Graphic Novels, Manga, Comics…A Rose by Any Other Name
Kaleigha over at Wicked Scribes recently posted about novel to comic book adaptions and whether or not they should be included as part of a series if they are only rewrites (or reinventions) of the original works. Personally, the geek in me is for anything graphic novel related, but I understand the limitations of such works…as well as their strengths.
Case in point, let’s take a look at some recent (and not so recent) adaptations of some of my favourite books and series by Sherrilyn Kenyon, Gena Showalter, and Nalini Singh.
Marvel has created comic books adaptations of Ms. Kenyon’s novels Lords of Avalon novels, written under her penname Kinley MacGregor. While I personally adored the adaptations, I know not everyone was a fan of the artwork, as well as the fact that some of the minor interactions between characters had to be cut out. On the other hand, the artists for this series did an amazing job using colour and keeping the basic story line and event descriptions the same. Compared to the novels, the sex scenes in the comics were not as explicit, and included more for furthering the plot.
On the other hand, if we look at the manga adaptations of Ms. Kenyon’s Dark-Hunter series, the major as well as minor interactions between the character remain intact. Partly, this is due to the publisher’s decision to split each novel into two separate mangas – like the last Harry Potter film was split into two movies. Not to mention the improved level of artwork.
Artwork which is further improved in the Chronicles of Nick series – the third of Ms. Kenyon’s series to be adapted into manga format.
Romance publisher, Harlequin, has also been on the comic/manga bandwagon for a while. They’ve adapted most of the Harlequin Presents line into mangas, as well as recently transforming Ms. Showalter’s Lords of the Underworld series into graphic novel format.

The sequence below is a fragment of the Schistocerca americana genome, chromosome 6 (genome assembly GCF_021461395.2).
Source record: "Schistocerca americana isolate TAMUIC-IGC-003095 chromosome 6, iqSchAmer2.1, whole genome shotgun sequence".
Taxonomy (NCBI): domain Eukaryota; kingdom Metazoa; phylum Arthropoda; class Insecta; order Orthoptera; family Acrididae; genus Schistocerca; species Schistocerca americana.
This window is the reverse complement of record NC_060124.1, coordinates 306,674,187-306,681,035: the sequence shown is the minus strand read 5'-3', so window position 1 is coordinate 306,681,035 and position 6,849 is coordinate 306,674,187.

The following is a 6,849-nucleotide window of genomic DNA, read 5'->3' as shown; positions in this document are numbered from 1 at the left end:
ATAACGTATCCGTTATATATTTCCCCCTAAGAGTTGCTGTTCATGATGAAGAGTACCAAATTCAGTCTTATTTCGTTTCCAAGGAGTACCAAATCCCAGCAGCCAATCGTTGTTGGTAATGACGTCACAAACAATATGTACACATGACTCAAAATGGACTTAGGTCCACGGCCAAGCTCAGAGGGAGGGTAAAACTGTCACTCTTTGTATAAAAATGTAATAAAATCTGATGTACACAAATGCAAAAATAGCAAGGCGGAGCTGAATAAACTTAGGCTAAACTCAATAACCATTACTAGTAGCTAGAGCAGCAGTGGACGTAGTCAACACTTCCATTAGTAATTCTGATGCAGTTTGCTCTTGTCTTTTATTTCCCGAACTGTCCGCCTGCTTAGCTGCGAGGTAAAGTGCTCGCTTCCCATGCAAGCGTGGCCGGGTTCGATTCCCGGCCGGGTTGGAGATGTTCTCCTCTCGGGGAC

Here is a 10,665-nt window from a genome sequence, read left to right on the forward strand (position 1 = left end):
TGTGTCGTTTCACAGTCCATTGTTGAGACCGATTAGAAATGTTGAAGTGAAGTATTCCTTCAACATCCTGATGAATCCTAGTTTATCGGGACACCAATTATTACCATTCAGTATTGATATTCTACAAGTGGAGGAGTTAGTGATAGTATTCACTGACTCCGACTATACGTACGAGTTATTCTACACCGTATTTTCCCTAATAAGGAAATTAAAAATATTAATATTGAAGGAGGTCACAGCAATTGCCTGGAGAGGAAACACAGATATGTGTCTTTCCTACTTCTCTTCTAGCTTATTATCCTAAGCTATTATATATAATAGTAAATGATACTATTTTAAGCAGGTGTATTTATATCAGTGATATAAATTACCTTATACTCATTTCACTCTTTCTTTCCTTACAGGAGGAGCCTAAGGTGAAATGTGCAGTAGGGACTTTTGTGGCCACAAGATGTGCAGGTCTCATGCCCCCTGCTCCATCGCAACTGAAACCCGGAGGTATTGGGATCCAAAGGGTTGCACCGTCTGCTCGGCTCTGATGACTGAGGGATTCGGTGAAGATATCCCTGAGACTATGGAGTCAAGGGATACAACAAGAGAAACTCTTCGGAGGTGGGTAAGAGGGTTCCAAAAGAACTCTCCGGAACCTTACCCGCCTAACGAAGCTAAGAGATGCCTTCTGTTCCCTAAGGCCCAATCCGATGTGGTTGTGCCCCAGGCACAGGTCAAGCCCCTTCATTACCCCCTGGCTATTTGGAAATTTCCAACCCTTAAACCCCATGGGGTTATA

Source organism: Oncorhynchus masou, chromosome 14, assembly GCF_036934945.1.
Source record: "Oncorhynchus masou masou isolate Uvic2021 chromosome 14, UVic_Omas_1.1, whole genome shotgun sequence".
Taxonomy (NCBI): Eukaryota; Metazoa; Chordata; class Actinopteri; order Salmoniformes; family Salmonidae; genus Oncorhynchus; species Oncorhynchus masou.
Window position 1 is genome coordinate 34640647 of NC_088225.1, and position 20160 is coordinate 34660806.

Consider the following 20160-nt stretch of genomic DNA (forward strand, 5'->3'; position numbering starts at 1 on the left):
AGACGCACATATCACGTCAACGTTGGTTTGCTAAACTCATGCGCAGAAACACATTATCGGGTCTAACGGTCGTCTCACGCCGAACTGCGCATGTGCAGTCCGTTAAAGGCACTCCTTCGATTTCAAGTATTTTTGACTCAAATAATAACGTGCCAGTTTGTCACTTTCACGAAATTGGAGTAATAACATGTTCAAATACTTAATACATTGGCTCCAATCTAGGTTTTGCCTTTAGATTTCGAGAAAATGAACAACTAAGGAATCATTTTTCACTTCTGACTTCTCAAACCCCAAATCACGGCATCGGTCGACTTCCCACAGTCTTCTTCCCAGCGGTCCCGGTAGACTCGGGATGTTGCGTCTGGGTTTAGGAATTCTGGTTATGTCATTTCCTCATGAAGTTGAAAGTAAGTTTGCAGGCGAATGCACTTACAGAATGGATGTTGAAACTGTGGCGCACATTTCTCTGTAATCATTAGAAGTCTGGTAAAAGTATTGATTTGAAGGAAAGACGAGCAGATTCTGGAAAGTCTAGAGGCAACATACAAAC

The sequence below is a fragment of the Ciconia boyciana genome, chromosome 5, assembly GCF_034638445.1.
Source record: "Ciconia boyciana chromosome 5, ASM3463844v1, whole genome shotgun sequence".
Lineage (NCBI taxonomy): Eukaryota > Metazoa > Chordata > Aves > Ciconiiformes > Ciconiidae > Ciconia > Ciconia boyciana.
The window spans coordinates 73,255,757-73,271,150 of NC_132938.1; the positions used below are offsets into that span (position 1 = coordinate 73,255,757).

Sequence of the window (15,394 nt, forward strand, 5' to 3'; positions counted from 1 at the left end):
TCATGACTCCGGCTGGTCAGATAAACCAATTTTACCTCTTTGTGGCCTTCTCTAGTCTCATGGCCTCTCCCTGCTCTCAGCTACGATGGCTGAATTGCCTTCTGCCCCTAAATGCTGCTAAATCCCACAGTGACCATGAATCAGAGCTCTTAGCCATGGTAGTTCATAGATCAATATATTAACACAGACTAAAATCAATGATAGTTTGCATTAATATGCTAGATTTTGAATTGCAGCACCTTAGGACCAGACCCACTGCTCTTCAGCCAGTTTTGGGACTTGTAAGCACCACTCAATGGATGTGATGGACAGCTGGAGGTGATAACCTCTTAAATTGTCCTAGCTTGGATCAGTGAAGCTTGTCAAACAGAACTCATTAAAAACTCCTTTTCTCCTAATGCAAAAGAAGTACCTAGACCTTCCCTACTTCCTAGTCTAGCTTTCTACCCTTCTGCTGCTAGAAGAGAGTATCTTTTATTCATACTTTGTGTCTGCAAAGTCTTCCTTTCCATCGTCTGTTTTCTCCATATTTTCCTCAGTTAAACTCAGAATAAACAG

I also came across a manga adaptation previously done for Ms. Singh’s novel, Desert Warrior, from Harlequin’s Silhouette Desire line.
Can’t say I’m the biggest fan of the artwork in Desert Warrior – though this is a much older adaptation and the dated artwork is to be expected – but it’s certainly a creative way to introduce new readers to novels. Not to mention if they make a graphic novel adaptation of Ms. Singh’s Guild Hunter series, I’d be the first in line to buy.
Though the artwork varies from novel to novel, all the graphic novel adaptation outlined in this post have strengths. Each of these graphic novels is a unique platform on which to engage new readers, plus the visualized scenes reaffirm the importance of key events in the novels. Graphic novels introduce readers to characters, setting, and story in a new light – strengthening the writer’s vision and founding an incarnation of this world in the readers’ minds.
Could…would you get on the graphic novel bandwagon or has that train firmly departed?
(aka Graphic Novel Advocate)
P.S: A special thanks to Kaleigha for inspiring this post!
- Click to share on Pinterest (Opens in new window)
- Click to share on Facebook (Opens in new window)
- Click to share on Twitter (Opens in new window)
- Click to email this to a friend (Opens in new window)
- Click to share on Tumblr (Opens in new window)
- Click to share on Reddit (Opens in new window)
- Click to share on Pocket (Opens in new window)
- Click to share on Google+ (Opens in new window)
This entry was posted on November 16, 2014 by Rika Ashton. It was filed under Favourite Authors, Manga/Comic Reviews and was tagged with comic, dark hunter, desert warrior, Gena Showalter, graphic novel, harlequin, Kinley MacGregor, Lords of Avalon, lords of the underworld, manga, Nalini Singh, romance, Sherrilyn Kenyon, silhouette desire, sword of darkness.